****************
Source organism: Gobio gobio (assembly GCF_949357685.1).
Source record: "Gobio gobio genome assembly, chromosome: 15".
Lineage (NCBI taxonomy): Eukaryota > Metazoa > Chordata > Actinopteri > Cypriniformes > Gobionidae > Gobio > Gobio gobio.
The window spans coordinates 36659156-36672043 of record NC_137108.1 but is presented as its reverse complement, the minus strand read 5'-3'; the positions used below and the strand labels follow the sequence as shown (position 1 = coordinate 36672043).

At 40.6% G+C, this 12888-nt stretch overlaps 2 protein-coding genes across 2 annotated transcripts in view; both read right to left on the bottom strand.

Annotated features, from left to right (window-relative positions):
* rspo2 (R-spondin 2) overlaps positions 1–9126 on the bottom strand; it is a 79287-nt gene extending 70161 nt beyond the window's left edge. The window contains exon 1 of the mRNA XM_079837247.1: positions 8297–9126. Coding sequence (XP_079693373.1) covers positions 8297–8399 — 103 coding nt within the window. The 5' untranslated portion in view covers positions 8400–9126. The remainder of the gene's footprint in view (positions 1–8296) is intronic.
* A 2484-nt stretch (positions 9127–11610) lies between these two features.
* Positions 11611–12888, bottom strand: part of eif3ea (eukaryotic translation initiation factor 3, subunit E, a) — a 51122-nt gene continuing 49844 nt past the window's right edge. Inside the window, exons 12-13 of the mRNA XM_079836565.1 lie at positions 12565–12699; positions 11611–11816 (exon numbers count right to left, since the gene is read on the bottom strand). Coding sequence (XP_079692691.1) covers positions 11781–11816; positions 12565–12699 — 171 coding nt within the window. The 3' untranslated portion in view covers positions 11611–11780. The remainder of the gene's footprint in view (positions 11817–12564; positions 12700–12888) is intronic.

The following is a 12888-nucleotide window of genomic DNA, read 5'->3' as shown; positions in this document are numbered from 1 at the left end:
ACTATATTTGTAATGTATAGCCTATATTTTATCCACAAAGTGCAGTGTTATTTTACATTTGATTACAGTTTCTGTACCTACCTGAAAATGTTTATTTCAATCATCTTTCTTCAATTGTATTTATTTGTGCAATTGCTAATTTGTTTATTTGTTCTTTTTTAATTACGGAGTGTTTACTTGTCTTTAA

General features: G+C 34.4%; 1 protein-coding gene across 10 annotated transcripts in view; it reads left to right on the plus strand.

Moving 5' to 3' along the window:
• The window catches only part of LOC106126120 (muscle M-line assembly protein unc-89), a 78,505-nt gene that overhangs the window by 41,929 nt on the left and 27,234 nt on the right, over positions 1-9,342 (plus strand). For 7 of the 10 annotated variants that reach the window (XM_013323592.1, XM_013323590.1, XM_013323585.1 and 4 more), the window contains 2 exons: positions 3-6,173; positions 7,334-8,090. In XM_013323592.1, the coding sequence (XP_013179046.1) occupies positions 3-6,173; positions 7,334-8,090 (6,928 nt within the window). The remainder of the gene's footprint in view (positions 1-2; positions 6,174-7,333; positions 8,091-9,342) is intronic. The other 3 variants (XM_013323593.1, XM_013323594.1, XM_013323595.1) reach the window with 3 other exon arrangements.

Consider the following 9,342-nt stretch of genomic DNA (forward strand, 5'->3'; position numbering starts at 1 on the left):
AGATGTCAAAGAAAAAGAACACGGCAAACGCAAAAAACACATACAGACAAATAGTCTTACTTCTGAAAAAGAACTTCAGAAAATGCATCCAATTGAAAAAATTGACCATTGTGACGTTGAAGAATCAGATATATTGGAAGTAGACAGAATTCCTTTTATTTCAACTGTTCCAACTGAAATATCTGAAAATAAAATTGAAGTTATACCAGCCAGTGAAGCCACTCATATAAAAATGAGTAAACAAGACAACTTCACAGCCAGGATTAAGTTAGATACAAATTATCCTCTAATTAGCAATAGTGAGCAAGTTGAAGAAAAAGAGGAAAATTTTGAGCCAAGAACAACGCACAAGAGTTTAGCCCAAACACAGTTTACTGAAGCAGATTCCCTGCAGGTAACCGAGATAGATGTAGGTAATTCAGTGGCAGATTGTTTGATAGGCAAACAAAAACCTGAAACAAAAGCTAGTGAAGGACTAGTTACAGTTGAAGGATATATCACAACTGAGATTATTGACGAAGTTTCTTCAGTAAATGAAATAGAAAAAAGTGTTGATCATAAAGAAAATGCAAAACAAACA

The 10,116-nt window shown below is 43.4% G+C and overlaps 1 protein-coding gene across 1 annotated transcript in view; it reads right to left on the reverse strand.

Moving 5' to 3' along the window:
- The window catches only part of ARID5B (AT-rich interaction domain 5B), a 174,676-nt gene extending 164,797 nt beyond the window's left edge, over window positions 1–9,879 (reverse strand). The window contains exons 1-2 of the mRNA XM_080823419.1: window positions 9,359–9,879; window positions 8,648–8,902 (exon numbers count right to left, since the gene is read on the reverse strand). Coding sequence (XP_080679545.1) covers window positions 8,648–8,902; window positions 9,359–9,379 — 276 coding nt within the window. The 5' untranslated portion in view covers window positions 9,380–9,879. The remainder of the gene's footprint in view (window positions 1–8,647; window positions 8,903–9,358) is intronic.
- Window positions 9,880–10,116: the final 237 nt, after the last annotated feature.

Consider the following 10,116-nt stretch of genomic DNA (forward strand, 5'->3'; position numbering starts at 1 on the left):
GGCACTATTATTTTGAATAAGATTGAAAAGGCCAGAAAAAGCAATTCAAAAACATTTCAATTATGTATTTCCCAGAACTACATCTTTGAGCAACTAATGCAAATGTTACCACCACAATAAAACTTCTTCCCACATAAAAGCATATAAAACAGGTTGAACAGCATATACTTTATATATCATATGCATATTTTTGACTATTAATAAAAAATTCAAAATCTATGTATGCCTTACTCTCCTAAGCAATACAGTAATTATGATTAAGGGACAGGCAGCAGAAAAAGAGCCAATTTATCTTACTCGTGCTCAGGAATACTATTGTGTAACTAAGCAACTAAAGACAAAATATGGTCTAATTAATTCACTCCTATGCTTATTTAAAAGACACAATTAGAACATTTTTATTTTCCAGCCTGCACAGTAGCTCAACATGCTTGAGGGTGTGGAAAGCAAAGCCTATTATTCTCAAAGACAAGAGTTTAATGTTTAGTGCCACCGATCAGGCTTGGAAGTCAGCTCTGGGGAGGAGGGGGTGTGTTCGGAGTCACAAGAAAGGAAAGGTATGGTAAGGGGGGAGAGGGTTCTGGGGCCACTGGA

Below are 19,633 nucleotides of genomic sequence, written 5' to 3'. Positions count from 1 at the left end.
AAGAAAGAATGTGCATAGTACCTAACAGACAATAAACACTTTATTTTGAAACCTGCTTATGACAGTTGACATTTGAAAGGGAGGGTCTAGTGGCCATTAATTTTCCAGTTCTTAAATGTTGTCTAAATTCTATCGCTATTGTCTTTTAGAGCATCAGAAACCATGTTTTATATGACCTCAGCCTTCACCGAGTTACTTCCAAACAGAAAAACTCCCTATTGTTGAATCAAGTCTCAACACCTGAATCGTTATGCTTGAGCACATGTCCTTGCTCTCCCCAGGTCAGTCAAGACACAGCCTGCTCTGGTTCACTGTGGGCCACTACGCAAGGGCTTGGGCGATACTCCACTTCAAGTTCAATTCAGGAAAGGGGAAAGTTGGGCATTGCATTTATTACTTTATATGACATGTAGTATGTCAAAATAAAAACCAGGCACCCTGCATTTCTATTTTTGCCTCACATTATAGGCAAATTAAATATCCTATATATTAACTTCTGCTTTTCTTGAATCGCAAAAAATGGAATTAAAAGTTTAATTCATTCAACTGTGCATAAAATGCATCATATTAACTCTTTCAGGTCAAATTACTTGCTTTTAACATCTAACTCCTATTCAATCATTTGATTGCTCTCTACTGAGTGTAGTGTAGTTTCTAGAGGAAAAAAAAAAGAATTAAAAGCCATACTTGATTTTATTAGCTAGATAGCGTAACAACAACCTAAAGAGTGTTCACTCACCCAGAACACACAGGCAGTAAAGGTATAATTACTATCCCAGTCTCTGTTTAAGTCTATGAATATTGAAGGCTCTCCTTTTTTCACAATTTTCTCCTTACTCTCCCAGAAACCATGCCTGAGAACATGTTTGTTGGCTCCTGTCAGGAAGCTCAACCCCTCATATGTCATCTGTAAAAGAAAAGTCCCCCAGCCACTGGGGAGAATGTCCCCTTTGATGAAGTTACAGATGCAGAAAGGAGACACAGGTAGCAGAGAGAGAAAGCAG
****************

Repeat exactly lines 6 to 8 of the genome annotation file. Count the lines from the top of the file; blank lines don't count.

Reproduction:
Annotated features, from left to right (window-relative positions):
* rspo2 (R-spondin 2) overlaps positions 1–9126 on the bottom strand; it is a 79287-nt gene extending 70161 nt beyond the window's left edge. The window contains exon 1 of the mRNA XM_079837247.1: positions 8297–9126. Coding sequence (XP_079693373.1) covers positions 8297–8399 — 103 coding nt within the window. The 5' untranslated portion in view covers positions 8400–9126. The remainder of the gene's footprint in view (positions 1–8296) is intronic.
* A 2484-nt stretch (positions 9127–11610) lies between these two features.